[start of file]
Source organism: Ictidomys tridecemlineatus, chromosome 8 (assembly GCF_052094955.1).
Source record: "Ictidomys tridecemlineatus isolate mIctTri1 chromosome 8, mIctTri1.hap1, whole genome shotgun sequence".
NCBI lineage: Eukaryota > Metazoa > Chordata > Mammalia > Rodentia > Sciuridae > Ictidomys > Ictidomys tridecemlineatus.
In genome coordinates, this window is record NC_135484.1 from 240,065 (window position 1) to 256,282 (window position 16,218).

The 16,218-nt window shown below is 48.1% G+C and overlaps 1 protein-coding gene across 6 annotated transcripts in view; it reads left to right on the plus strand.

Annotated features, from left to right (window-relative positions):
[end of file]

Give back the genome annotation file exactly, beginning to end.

Source organism: Ictidomys tridecemlineatus, chromosome 8 (assembly GCF_052094955.1).
Source record: "Ictidomys tridecemlineatus isolate mIctTri1 chromosome 8, mIctTri1.hap1, whole genome shotgun sequence".
NCBI lineage: Eukaryota > Metazoa > Chordata > Mammalia > Rodentia > Sciuridae > Ictidomys > Ictidomys tridecemlineatus.
In genome coordinates, this window is record NC_135484.1 from 240,065 (window position 1) to 256,282 (window position 16,218).

The 16,218-nt window shown below is 48.1% G+C and overlaps 1 protein-coding gene across 6 annotated transcripts in view; it reads left to right on the plus strand.

Annotated features, from left to right (window-relative positions):